Humans are the only species on earth known to use language. We do this by combining sounds to form words and words to form hierarchically structured sentences. The question, where this extraordinary capacity originates from, still remains to be answered. In order to retrace the evolutionary origins of human language, researchers often use a comparative approach — they compare the vocal production of other animals, in particular of primates, to those of humans. In contrast to humans, non-human primates often use single calls -referred to as call types — and rarely combine them with each other to form vocal sequences.
Consequently, vocal communication in non-human primates seems much less complex than human communication. However, human language complexity does not arise from the number of sounds we use when we speak, which is typically bellow 50 different sounds in most languages, but from the way we combine sounds in a structured manner to form words and hierarchically combine these words to form sentences to express an infinite number of meanings. In fact, non-human primates also use up to 38 different calls to communicate, but they rarely combine them with each other. However, since they have so far not been analysed in great detail, we may not have a full picture of the structure and diversity of vocal sequences produced by non-human primates.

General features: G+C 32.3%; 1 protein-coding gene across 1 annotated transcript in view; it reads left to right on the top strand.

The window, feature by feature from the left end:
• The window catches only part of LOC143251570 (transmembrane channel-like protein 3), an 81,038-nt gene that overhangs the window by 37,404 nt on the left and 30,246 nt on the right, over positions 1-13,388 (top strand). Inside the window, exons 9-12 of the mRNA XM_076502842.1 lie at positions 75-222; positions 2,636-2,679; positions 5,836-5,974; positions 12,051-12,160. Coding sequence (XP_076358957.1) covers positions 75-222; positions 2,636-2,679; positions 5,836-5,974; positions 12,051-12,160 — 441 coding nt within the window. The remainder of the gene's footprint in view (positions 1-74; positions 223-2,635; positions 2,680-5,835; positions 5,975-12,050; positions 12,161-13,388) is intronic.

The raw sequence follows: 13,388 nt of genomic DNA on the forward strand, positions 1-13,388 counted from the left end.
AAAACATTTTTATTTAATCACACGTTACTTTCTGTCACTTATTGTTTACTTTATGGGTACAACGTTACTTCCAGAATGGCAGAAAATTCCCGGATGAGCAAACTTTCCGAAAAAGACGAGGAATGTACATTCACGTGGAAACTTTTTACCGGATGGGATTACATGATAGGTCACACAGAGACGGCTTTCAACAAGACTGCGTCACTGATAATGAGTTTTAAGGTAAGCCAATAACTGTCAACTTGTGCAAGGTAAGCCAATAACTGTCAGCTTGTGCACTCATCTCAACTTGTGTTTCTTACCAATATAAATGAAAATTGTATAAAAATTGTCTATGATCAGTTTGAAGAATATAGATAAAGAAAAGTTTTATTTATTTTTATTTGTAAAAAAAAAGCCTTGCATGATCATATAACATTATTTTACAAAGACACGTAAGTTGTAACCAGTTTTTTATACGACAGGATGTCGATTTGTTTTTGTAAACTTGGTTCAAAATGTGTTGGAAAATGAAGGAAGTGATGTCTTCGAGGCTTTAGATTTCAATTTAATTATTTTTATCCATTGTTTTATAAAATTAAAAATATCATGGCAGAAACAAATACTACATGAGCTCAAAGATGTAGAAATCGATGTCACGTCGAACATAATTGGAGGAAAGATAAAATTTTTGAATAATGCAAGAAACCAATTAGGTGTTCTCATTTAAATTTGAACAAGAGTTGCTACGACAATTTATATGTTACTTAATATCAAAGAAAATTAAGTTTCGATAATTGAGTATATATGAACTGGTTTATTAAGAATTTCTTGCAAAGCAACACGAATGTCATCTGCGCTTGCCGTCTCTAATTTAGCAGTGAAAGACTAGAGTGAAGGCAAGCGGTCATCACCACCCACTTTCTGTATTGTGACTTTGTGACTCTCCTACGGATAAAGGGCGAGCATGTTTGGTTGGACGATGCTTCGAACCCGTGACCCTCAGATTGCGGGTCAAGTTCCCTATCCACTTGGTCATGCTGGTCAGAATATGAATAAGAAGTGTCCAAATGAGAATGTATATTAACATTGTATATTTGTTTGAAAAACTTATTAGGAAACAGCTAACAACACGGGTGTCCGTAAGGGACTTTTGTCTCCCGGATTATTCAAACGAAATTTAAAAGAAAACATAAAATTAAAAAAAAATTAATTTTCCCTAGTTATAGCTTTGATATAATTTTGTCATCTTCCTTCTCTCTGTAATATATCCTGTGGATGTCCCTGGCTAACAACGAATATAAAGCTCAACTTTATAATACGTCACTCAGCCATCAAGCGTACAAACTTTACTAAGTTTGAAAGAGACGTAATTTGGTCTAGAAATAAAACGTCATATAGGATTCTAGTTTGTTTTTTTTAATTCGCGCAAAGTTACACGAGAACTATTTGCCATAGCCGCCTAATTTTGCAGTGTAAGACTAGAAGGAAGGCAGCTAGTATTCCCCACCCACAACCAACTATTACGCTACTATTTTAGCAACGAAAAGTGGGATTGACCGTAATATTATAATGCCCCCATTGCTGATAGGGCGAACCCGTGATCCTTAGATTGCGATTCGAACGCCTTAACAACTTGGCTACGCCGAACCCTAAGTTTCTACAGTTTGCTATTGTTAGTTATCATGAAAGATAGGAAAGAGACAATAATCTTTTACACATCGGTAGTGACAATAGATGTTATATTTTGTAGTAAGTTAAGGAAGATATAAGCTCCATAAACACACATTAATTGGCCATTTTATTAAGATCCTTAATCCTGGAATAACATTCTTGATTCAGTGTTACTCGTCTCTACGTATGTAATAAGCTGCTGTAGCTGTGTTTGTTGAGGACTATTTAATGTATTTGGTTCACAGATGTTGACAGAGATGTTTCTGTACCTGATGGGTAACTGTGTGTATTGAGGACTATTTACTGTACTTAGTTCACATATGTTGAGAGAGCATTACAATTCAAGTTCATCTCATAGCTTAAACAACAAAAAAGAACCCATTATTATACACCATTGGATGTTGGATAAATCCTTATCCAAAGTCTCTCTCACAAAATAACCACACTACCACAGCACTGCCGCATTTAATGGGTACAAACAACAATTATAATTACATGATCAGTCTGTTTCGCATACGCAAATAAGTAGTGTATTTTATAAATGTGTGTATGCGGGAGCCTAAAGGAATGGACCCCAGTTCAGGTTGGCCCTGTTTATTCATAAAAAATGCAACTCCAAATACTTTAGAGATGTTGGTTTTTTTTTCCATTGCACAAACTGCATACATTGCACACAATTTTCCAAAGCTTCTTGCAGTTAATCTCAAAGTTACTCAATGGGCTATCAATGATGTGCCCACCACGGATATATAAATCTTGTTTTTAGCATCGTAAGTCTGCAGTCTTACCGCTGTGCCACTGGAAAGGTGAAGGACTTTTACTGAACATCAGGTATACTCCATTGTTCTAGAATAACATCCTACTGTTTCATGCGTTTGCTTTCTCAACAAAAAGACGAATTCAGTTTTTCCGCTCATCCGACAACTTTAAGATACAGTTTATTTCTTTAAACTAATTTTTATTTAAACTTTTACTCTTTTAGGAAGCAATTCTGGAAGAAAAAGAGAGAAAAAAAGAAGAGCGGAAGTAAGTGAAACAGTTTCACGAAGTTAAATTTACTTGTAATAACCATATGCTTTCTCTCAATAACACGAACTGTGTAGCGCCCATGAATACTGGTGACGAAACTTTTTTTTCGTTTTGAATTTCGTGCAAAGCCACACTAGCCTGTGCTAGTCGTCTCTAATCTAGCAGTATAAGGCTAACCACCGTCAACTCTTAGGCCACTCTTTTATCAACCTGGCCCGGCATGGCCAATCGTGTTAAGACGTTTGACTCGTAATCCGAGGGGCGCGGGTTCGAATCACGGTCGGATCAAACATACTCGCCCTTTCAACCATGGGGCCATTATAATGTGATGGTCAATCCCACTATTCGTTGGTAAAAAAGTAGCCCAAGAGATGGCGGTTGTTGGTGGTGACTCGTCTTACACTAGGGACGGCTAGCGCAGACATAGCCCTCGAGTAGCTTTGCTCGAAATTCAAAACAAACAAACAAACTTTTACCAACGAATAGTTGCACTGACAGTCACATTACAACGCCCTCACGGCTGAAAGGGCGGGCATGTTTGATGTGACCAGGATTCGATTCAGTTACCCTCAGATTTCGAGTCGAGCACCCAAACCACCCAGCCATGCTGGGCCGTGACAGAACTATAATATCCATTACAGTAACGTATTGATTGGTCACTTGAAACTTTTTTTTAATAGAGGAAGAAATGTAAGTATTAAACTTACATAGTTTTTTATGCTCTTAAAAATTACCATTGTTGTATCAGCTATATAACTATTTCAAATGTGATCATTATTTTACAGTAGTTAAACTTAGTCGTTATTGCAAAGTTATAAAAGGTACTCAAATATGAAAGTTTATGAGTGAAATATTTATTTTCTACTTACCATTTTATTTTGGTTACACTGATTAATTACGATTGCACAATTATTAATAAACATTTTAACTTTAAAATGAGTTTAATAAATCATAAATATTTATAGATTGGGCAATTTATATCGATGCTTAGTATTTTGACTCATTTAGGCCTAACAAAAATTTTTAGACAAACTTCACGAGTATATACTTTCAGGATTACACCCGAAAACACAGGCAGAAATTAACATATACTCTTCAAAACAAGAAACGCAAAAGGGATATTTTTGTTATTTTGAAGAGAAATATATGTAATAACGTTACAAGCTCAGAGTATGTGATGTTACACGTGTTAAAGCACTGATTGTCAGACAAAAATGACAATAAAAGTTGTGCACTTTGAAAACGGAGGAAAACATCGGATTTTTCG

Researchers at MPI-EVA and MPI-CBS in Leipzig and from the Institute of Cognitive Sciences at the CNRS in Bron, Lyon, France, recorded thousands of vocalisations produced by the members of three groups of wild chimpanzees in the Taï National Park in Ivory Coast. They identified 12 different call types and assessed how chimpanzees combine them to form vocal sequences. “Observing animals in their natural social and ecological environment reveals a previously undiscovered complexity in the ways they communicate,” says first author Cédric Girard-Buttoz. “Syntax is a hallmark of human language and in order to elucidate the origin of this human ability it is crucial to understand how non-human primate vocalisations are structured,” adds Emiliano Zaccarella, another lead author of the study. [Continue reading…]